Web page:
What are the barriers to making the digital marketing experience more human?

One of the barriers to humanising the digital experience for one-quarter (25%) of the webinar attendees was a lack of time and personnel to develop processes and campaigns. Other barriers to a lesser degree included legacy technology, integration between systems and internal disagreements about the best approach to take.

However, the biggest barrier for one-third (33.3%) of attendees was a lack of quality data. Leanne recommended that organisations make sure they are targeting the right accounts and that they have a good contact acquisition strategy in place so they know they are targeting the right stakeholders.

“If you’re leveraging those different technologies or tools out there to show you that those accounts are active and showing you active buying signals, I think that’s definitely going to help with engagement and improve your quality of data.”

Hear more on our Insight50 session

The quotes above are just a small sample of what was discussed and answered on this Insight50 session. Make sure to register to watch on-demand and strengthen your topical marketing campaigns for the year ahead.

Rising Above the Noise at Sirius Decisions


ON24 has been a sponsor at the Sirius Decisions Summit for many years. It’s a great conference and a bellwether for the latest marketing trends. Every year, there are new buzzwords, “hot takes” and an onslaught of emerging technologies that are supposed to make us better marketers.

We seem to be plunging towards a future where all of our marketing will become completely automated and powered by intelligences far greater than our own. And this new world of marketing is all about digital signals. Tiny increments of data that tell us whether a set of ones and zeros would be more likely to buy something. What has gotten lost in this futuristic story? Our prospects and customers.

Well, this year something has changed. Maybe all of the talk about personalization and ABM has marketers finally taking a more customer-centric view of the world. Or maybe marketers are realizing all of this automation is starting to turn audiences off. I actually overheard one woman at the conference say “people are really starting to hate my marketing because there is just too damn much of it.” Yikes! Regardless of its origin, this year people were thinking a LOT about their audience’s experience. It’s this mindset, that could very well save marketing from itself.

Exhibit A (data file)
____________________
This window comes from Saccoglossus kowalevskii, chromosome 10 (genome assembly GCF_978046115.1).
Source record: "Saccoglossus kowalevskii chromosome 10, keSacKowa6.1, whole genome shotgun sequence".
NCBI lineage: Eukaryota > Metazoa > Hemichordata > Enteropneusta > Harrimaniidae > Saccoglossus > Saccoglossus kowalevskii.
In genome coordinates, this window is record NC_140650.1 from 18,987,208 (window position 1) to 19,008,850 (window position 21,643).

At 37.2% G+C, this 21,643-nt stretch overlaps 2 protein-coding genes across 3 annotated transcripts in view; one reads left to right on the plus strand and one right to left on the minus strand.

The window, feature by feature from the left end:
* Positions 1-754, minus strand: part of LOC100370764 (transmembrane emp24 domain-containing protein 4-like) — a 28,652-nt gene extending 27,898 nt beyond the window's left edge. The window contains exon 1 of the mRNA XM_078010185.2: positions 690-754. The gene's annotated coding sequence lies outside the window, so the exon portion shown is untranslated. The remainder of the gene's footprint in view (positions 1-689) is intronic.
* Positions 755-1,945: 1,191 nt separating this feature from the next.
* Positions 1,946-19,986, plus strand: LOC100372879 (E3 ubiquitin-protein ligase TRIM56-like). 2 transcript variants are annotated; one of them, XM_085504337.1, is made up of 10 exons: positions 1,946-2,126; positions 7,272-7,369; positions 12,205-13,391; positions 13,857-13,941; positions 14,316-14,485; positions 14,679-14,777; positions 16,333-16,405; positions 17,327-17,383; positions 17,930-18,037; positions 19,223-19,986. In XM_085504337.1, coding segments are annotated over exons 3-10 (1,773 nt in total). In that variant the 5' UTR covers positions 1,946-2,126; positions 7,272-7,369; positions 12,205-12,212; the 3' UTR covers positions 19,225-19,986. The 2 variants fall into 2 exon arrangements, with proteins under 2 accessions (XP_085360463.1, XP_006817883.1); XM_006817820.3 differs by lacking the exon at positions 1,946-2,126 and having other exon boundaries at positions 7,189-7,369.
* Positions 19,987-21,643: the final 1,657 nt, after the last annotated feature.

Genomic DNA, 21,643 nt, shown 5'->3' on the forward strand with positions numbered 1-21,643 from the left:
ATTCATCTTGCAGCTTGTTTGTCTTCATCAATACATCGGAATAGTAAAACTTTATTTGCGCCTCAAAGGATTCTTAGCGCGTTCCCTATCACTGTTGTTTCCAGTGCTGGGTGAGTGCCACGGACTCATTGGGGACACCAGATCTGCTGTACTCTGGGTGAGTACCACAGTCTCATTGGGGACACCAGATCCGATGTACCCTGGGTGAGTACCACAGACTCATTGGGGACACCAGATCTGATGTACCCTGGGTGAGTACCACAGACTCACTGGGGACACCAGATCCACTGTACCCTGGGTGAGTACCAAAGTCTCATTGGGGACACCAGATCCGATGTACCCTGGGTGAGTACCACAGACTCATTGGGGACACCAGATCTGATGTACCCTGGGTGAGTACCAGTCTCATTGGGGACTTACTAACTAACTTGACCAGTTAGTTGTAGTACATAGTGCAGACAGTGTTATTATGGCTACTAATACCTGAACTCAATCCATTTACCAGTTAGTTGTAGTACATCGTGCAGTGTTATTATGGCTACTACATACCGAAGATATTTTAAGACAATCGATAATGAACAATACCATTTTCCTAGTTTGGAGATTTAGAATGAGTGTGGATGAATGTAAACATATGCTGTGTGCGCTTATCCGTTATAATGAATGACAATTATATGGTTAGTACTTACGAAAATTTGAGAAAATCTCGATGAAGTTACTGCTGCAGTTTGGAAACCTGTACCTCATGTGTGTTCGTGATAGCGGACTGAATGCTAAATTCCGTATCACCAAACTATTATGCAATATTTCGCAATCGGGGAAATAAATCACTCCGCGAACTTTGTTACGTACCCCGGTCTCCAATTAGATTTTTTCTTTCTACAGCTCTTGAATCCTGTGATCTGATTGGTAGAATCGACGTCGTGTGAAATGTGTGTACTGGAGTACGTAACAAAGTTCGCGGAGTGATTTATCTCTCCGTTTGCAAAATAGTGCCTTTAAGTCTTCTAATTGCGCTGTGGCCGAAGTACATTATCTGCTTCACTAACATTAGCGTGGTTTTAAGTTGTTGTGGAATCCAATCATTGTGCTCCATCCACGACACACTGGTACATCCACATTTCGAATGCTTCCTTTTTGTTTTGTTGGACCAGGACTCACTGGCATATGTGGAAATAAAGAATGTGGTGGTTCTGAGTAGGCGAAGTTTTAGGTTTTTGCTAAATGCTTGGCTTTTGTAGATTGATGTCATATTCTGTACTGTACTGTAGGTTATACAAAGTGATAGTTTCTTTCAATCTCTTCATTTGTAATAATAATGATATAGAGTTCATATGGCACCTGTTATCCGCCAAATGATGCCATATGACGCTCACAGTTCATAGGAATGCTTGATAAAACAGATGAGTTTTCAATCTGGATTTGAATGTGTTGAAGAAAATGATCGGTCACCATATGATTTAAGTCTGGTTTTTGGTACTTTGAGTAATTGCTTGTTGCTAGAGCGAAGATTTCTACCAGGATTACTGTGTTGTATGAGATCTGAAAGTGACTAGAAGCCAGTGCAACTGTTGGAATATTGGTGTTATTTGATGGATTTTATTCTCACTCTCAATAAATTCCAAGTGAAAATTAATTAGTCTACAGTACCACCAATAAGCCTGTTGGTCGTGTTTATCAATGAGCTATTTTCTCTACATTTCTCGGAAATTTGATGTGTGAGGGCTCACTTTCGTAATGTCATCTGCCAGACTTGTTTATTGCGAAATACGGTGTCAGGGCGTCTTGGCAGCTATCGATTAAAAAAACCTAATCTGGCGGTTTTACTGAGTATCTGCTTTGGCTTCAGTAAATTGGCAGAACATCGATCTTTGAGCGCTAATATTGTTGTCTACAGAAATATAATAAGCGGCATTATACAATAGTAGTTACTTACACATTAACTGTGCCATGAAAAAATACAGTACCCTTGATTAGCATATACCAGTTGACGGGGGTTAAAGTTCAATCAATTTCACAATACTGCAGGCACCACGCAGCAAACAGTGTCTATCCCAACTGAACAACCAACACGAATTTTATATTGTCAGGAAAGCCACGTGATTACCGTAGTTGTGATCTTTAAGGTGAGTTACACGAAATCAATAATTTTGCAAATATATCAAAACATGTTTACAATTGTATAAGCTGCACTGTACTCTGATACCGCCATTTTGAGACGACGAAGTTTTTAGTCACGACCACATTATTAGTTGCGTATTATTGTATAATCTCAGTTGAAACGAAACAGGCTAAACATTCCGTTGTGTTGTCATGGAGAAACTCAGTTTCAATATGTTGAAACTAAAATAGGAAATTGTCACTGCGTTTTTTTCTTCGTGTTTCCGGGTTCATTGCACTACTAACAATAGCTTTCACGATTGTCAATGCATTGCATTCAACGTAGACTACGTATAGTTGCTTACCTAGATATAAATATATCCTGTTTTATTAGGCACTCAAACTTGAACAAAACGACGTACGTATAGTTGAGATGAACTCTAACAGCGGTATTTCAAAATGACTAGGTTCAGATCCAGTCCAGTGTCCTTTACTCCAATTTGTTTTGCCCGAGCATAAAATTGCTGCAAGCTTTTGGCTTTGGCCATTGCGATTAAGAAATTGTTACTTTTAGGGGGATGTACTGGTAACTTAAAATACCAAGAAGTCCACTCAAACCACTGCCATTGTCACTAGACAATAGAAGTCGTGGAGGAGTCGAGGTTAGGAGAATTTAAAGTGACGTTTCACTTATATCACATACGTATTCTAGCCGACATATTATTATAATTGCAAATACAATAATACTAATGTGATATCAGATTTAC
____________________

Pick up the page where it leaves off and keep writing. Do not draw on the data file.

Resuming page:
More on building better audience experiences:

I felt this shift profoundly during the two break-out sessions I gave and the many conversations I had at our booth. Usually, all marketers ever want to talk about, with regard to webinars, are topics like how to drive higher registration or how to find better leads. This year, the focus was on how to deliver a better audience experience. And it’s about time.

To rise above the noise, marketers need to start thinking about how to build experiences that their prospects and customers will WANT to opt-in for, not run away from. All of these amazing marketing tools, and all of this great automation, were made to get us to our marketing, and lately, it has become our marketing. That’s where webinars are taking on a completely new role.

At SiriusDecisions, I talked about the “modern webinar”, an engagement-driven experience where audience members are interacting with your presenters, immersed in your content and fully experiencing your brand. The modern webinar is becoming more like TV programming than the PowerPoints many of us deliver. Instead of one-off webinars, I am seeing companies creating serialized programming, with established hosts, talking about topical issues with their guests. In many cases, these webinars don’t even have slides, just great conversation — and the audience is a part of that conversation. In these webinars, audience members are responding to polls, asking questions, downloading content, clicking on CTAs, tweeting and much more. It really is an experience. And these experiences are increasingly the tip of the spear for many marketing functions, including ABM, customer marketing and programs at every stage of the buying cycle. Wherever there is marketing, there are engaging webinar experiences connecting people to brands.

The true magic of the modern webinar is that if you build this model, something extraordinary happens: all of that engagement turns into data. Real data. Actionable data. Now instead of measuring clicks and opens, you are getting actual insights into the minds of your prospects and customers. In a recent report from Sirius Decisions, they called webinars the highest rated “human touchpoint.” This is how we put human engagement into our digital marketing.

At this year’s SiriusDecisions Summit, I could see the light bulb going on. Marketers from companies everywhere are beginning to figure out that to truly rise above the noise, you have to build immersive audiences experiences. And through these experiences, we will get much better at turning those ones and zeros into happy customers.

Want to know how you can break through the noise and connect with your audience? Download our joint report, “Break Through the Digital Noise: Drive Engagement, Action, Conversion and Loyalty.”